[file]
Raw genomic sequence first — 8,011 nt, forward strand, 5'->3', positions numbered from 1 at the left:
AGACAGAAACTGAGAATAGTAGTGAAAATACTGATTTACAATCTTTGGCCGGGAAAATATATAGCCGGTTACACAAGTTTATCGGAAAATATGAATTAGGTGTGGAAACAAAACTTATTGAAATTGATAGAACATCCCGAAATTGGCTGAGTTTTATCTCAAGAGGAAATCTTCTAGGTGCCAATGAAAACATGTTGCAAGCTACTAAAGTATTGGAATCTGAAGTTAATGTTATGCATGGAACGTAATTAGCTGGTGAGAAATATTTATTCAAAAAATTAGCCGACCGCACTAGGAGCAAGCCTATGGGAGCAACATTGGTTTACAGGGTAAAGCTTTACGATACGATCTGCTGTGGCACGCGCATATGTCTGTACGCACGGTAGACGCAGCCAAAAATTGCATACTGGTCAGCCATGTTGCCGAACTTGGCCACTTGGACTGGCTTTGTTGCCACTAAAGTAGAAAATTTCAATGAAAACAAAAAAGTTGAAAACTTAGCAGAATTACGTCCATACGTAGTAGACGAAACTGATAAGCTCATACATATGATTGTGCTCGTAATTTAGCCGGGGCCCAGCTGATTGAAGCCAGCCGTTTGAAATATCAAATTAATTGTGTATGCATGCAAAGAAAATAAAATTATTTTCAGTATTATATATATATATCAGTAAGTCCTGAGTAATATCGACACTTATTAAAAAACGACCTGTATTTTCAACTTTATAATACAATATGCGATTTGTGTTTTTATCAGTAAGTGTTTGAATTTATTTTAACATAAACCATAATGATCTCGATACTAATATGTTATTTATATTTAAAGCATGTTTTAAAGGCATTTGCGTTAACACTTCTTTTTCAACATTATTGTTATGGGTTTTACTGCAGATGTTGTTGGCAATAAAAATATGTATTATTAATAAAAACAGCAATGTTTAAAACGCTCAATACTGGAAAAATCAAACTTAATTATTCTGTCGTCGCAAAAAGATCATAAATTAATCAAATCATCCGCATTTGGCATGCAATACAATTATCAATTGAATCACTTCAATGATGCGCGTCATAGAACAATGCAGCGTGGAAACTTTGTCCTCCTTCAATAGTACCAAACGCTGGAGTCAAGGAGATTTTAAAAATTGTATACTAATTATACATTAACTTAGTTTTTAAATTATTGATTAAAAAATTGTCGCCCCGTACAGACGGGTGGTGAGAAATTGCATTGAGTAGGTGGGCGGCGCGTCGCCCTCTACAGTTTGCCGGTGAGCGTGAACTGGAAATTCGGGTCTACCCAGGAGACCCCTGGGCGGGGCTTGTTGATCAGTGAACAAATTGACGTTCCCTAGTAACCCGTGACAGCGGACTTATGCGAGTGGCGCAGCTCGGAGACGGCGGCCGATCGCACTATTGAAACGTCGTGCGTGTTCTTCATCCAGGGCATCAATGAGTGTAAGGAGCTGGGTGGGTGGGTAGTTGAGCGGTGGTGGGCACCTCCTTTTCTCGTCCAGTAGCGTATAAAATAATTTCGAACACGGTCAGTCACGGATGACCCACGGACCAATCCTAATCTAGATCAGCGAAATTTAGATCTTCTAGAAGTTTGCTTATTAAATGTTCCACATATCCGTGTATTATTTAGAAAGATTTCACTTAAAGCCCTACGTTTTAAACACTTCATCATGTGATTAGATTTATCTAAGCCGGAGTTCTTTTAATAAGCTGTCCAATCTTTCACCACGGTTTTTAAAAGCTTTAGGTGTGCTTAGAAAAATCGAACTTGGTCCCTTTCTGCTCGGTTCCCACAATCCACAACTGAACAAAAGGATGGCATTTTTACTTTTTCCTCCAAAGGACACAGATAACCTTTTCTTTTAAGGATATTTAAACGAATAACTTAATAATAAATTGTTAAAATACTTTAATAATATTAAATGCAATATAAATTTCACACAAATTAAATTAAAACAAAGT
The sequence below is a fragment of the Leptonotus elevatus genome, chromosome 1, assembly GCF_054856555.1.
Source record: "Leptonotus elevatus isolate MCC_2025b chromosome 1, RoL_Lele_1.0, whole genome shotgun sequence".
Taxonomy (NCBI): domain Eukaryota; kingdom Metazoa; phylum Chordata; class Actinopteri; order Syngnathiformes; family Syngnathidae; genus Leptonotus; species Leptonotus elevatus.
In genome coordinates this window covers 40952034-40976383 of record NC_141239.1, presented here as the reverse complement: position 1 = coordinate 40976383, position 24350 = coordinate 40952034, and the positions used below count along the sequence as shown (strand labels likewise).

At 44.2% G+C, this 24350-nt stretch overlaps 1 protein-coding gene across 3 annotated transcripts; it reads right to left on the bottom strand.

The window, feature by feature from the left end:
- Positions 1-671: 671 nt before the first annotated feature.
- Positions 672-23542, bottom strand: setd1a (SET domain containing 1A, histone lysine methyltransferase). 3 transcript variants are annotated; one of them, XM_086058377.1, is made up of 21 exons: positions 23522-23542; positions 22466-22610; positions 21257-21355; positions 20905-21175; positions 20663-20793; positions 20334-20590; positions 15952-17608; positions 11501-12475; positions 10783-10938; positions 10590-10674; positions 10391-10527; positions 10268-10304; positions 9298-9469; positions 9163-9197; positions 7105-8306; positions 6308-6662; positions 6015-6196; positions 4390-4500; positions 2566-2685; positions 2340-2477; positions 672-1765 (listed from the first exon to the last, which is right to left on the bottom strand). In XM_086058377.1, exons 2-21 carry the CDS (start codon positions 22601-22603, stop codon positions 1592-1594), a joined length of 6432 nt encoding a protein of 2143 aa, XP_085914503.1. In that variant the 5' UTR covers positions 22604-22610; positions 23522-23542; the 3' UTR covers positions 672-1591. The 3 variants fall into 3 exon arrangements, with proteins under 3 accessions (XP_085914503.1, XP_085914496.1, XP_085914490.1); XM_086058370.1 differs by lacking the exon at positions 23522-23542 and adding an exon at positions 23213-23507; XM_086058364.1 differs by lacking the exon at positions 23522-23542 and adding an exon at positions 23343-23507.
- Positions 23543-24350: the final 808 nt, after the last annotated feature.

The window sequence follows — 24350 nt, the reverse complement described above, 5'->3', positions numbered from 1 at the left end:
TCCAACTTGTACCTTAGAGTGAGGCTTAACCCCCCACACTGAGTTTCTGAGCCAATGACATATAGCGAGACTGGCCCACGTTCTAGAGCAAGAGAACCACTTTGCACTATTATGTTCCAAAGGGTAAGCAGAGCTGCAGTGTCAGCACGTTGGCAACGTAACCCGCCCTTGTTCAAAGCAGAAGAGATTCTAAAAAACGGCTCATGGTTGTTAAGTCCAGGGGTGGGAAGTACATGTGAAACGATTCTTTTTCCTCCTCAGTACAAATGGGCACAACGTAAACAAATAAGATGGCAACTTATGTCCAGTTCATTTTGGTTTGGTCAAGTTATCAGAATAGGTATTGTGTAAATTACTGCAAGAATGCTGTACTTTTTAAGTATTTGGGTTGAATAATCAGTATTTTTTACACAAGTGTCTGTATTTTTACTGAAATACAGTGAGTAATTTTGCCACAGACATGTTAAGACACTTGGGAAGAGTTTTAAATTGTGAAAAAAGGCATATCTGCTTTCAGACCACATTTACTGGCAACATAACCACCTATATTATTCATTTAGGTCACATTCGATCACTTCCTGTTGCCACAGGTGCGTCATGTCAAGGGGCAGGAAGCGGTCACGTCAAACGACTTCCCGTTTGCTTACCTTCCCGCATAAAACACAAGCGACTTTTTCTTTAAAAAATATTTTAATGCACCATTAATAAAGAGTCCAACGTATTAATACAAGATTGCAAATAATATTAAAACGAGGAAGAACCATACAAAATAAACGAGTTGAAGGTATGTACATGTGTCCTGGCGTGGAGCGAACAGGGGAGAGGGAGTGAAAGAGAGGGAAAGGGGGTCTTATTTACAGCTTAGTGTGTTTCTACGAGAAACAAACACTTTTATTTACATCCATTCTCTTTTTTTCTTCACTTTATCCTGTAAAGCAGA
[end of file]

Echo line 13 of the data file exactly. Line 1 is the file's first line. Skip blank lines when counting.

TCCAACTTGTACCTTAGAGTGAGGCTTAACCCCCCACACTGAGTTTCTGAGCCAATGACATATAGCGAGACTGGCCCACGTTCTAGAGCAAGAGAACCACTTTGCACTATTATGTTCCAAAGGGTAAGCAGAGCTGCAGTGTCAGCACGTTGGCAACGTAACCCGCCCTTGTTCAAAGCAGAAGAGATTCTAAAAAACGGCTCATGGTTGTTAAGTCCAGGGGTGGGAAGTACATGTGAAACGATTCTTTTTCCTCCTCAGTACAAATGGGCACAACGTAAACAAATAAGATGGCAACTTATGTCCAGTTCATTTTGGTTTGGTCAAGTTATCAGAATAGGTATTGTGTAAATTACTGCAAGAATGCTGTACTTTTTAAGTATTTGGGTTGAATAATCAGTATTTTTTACACAAGTGTCTGTATTTTTACTGAAATACAGTGAGTAATTTTGCCACAGACATGTTAAGACACTTGGGAAGAGTTTTAAATTGTGAAAAAAGGCATATCTGCTTTCAGACCACATTTACTGGCAACATAACCACCTATATTATTCATTTAGGTCACATTCGATCACTTCCTGTTGCCACAGGTGCGTCATGTCAAGGGGCAGGAAGCGGTCACGTCAAACGACTTCCCGTTTGCTTACCTTCCCGCATAAAACACAAGCGACTTTTTCTTTAAAAAATATTTTAATGCACCATTAATAAAGAGTCCAACGTATTAATACAAGATTGCAAATAATATTAAAACGAGGAAGAACCATACAAAATAAACGAGTTGAAGGTATGTACATGTGTCCTGGCGTGGAGCGAACAGGGGAGAGGGAGTGAAAGAGAGGGAAAGGGGGTCTTATTTACAGCTTAGTGTGTTTCTACGAGAAACAAACACTTTTATTTACATCCATTCTCTTTTTTTCTTCACTTTATCCTGTAAAGCAGA